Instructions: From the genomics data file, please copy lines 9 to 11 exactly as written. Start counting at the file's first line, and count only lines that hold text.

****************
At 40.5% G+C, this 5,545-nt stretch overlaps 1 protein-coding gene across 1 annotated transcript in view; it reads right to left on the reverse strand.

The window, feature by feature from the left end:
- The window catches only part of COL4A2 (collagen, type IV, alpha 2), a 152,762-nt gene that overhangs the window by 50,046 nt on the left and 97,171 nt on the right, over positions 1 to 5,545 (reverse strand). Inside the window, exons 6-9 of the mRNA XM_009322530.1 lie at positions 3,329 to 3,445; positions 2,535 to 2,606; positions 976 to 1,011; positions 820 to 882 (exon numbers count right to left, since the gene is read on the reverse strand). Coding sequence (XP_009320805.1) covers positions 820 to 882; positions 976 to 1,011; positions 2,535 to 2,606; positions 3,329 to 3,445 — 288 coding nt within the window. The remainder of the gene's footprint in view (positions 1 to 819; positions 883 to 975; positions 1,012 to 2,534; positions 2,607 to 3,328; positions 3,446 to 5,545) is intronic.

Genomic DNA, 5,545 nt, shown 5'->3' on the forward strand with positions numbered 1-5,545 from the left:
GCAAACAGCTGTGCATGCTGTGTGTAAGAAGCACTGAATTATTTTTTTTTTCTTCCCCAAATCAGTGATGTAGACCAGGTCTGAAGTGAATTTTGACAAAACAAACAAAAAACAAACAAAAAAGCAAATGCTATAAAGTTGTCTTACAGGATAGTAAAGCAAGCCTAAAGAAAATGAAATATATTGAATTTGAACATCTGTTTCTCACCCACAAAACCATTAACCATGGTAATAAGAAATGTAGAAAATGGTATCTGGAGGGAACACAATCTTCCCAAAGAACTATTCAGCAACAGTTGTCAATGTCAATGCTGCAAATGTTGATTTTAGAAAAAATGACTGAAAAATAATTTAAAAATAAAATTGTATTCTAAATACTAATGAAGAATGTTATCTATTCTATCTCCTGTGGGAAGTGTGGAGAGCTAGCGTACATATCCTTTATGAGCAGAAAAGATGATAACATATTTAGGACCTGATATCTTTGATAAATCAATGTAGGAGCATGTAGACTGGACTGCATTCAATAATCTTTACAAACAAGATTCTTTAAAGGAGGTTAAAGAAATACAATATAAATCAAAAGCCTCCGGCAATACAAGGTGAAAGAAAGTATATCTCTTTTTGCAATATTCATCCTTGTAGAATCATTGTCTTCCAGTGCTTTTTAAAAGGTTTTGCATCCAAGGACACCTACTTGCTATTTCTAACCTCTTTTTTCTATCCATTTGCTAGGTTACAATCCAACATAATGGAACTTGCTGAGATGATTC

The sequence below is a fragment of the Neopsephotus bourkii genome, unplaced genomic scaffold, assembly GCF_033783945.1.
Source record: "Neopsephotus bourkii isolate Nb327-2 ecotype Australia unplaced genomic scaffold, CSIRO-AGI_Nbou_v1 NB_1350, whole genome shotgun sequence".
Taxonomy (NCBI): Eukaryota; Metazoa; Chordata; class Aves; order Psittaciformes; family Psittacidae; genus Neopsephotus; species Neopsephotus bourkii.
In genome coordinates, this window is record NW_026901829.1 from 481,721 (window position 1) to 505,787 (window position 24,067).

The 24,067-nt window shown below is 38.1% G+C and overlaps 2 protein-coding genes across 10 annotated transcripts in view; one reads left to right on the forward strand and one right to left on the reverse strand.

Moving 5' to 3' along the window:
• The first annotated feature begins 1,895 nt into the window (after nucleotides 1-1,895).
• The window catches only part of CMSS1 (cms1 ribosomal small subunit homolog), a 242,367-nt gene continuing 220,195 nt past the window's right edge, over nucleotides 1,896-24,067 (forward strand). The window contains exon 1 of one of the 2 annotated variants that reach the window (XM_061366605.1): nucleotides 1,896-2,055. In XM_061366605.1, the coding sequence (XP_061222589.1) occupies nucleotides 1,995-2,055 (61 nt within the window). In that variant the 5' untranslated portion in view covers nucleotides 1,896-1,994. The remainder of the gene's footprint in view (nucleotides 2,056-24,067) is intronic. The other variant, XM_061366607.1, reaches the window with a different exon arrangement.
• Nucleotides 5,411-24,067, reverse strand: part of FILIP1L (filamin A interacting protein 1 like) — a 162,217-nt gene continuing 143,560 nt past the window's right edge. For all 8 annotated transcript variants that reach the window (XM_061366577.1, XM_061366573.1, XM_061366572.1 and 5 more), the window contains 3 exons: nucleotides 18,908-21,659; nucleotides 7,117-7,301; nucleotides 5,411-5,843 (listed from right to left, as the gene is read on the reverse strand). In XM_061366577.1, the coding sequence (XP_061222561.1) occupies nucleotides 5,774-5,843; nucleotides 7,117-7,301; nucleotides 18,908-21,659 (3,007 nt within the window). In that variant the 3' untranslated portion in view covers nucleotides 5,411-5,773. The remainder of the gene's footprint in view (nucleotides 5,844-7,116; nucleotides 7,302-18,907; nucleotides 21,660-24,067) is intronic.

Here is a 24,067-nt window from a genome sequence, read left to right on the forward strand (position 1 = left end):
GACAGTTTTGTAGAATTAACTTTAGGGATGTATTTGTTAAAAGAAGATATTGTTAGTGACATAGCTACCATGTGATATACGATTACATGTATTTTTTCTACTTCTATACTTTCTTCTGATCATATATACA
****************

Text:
In genome coordinates, this window is record NW_026901829.1 from 481,721 (window position 1) to 505,787 (window position 24,067).

The 24,067-nt window shown below is 38.1% G+C and overlaps 2 protein-coding genes across 10 annotated transcripts in view; one reads left to right on the forward strand and one right to left on the reverse strand.

Moving 5' to 3' along the window: